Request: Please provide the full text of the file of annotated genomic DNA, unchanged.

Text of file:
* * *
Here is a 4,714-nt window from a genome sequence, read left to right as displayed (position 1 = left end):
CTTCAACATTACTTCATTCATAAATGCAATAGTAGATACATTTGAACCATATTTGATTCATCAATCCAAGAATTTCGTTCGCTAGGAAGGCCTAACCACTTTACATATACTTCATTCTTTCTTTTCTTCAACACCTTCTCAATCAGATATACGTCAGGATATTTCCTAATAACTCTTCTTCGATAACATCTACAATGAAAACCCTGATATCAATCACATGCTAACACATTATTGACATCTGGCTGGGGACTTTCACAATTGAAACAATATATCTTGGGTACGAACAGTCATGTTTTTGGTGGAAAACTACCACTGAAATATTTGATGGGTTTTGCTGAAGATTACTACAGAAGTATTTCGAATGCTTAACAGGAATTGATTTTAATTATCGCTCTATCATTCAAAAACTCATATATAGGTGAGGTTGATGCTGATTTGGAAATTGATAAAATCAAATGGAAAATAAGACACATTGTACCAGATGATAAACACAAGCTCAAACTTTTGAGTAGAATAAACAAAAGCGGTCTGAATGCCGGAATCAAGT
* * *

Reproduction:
Here is a 4,714-nt window from a genome sequence, read left to right as displayed (position 1 = left end):
CTTCAACATTACTTCATTCATAAATGCAATAGTAGATACATTTGAACCATATTTGATTCATCAATCCAAGAATTTCGTTCGCTAGGAAGGCCTAACCACTTTACATATACTTCATTCTTTCTTTTCTTCAACACCTTCTCAATCAGATATACGTCAGGATATTTCCTAATAACTCTTCTTCGATAACATCTACAATGAAAACCCTGATATCAATCACATGCTAACACATTATTGACATCTGGCTGGGGACTTTCACAATTGAAACAATATATCTTGGGTACGAACAGTCATGTTTTTGGTGGAAAACTACCACTGAAATATTTGATGGGTTTTGCTGAAGATTACTACAGAAGTATTTCGAATGCTTAACAGGAATTGATTTTAATTATCGCTCTATCATTCAAAAACTCATATATAGGTGAGGTTGATGCTGATTTGGAAATTGATAAAATCAAATGGAAAATAAGACACATTGTACCAGATGATAAACACAAGCTCAAACTTTTGAGTAGAATAAACAAAAGCGGTCTGAATGCCGGAATCAAGT